Based on a true story, “War Dogs” follows two friends in their early 20s living in Miami during the first Iraq War who exploit a little-known government initiative that allows small businesses to bid on U.S. Military contracts. Starting small, they begin raking in big money and are living the high life. But the pair gets in over their heads when they land a 300 million dollar deal to arm the Afghan Military—a deal that puts them in business with some very shady people, not the least of which turns out to be the U.S. Government.Wikipedia
War Dogs Reviews
The movie is replete with unmistakable characteristics of his earlier films — cocaine-snorting protagonists pulling off acts unimaginable by the regular you and me. There is just one major difference this time – War Dogs is based on true events.
The characters cite Scarface frequently but even more interestingly, each chapter in the film begins with a line of dialogue that will determine and set its tone.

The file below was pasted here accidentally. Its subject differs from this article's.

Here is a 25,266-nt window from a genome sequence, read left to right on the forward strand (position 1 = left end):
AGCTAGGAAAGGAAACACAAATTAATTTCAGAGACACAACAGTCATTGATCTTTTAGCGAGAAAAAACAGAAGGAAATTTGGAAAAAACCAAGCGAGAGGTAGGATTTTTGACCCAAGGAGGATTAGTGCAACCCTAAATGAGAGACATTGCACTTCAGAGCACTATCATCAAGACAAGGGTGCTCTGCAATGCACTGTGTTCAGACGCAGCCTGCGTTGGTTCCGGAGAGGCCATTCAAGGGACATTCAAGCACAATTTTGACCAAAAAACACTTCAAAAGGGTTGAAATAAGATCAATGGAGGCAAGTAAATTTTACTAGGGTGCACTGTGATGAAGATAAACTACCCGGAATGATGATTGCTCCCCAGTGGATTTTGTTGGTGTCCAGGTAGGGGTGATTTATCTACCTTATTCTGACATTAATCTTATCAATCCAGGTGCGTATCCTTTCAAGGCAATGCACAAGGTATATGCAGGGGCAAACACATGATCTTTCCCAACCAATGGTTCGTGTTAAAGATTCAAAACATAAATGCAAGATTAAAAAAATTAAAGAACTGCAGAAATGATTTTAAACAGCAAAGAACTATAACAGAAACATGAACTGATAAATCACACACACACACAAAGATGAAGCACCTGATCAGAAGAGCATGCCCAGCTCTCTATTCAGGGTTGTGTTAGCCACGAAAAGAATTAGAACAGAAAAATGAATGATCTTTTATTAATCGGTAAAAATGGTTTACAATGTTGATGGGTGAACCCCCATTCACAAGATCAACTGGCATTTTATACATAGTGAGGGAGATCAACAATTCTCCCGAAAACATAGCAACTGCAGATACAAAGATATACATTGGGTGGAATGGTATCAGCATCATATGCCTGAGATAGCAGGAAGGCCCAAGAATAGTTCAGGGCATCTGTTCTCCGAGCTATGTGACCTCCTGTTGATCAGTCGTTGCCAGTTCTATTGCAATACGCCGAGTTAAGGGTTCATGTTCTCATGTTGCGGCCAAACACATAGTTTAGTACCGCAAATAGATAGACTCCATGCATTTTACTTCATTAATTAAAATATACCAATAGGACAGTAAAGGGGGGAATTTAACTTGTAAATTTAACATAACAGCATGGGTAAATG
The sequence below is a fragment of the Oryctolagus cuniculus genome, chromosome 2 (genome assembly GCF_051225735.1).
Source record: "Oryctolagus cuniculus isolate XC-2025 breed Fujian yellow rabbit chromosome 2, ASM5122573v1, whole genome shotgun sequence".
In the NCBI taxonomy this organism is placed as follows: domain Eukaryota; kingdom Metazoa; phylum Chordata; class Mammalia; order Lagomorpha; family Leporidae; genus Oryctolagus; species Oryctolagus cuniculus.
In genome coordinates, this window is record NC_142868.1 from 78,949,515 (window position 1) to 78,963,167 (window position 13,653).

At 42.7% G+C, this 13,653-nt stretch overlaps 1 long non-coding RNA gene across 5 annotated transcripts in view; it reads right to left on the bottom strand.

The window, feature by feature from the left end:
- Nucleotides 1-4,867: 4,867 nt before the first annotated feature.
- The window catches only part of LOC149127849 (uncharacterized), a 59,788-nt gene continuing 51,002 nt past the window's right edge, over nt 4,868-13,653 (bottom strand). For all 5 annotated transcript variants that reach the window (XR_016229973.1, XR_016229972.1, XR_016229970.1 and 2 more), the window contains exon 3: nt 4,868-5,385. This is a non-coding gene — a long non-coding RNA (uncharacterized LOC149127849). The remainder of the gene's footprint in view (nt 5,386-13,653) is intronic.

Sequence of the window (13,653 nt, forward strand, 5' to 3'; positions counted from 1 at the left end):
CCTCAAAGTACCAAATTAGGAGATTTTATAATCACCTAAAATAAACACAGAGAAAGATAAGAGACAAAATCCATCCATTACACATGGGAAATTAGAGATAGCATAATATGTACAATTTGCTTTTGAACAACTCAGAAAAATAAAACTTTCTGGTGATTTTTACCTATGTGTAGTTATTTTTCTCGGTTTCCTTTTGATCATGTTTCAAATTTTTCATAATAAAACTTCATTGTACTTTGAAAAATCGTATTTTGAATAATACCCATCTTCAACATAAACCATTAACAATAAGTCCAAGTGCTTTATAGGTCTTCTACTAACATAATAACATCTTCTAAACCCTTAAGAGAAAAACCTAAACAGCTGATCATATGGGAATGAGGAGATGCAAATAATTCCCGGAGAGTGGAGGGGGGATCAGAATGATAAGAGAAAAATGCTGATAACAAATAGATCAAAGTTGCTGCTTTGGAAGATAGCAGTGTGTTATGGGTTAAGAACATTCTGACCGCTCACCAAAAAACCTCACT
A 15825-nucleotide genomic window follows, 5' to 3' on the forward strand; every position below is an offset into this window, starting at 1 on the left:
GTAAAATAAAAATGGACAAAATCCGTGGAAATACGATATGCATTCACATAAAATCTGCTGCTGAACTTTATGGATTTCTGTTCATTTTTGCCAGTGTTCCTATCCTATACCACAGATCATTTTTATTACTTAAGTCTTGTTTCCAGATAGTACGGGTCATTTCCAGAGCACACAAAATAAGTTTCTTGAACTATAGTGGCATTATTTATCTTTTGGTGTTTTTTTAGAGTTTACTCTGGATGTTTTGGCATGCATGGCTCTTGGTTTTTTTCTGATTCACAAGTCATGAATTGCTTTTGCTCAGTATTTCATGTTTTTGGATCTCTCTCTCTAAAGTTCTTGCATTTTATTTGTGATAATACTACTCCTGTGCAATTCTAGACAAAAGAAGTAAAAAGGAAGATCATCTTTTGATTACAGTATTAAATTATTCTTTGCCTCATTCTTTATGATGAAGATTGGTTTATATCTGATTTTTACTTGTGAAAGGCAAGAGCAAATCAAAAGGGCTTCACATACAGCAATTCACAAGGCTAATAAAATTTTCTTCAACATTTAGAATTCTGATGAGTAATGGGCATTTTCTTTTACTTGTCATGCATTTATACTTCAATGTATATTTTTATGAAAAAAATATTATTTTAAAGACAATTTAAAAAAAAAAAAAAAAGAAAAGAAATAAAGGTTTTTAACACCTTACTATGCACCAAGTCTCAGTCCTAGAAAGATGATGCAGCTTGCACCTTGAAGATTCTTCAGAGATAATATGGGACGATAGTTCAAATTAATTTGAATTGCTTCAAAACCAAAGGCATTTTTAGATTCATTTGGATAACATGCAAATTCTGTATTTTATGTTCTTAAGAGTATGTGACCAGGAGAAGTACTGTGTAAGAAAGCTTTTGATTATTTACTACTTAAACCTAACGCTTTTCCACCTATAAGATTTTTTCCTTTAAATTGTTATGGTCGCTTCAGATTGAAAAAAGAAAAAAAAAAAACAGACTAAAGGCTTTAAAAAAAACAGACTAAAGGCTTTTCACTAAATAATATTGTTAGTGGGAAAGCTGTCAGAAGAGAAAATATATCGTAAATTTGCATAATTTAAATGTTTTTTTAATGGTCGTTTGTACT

There's a generous dose of fiction thrown in but for the most part, War Dogs serves up some pretty kick ass entertainment.
War Dogs is a film about two twenty-something men who do terrible things for a living. Besides echoing the Scorsese rise-and-fall story, the film is reminiscent of The Social Network - a more layered film about the moral corruption of twenty-somethings trying to win the world. Is there redemption? No.
War Dogs is not some serious war movie plotting an expose on world politics. It’s a light-hearted comedy that makes good use of classic guy material. There’s loads of guns, money, cocaine, weed, fast cars and popular music (background score) on offer here. It’s the perfect flavour of Pineapple Express.
Todd Phillips attempt is to give this film a 'Hangover' sort of burlesque and he succeeds partly- unfortunately that kind of treatment takes away from the purity of the true story. And that's a pity really.
This is one of those films that you watch for light humor but then in the end you are struck with a hard reality that makes you question the workings of the government and the morals of opportunists like Efraim. Jonah Hill has perfectly played the role of Efraim. From his Scarface references to his odd laugh, everything is spot on. Miles Teller has also upped his game in this one. Bradley Cooper’s is a short role but effective enough.
This lack of depth gets exposed calamitously during the latter half when the film’s veil of comedy drops; even Jonah Hill fails to make it all seem engaging. This likely explains the casting of Bradley Cooper, who, I’d guess, was paying off a debt. There can be no other reason for his deciding to play the role.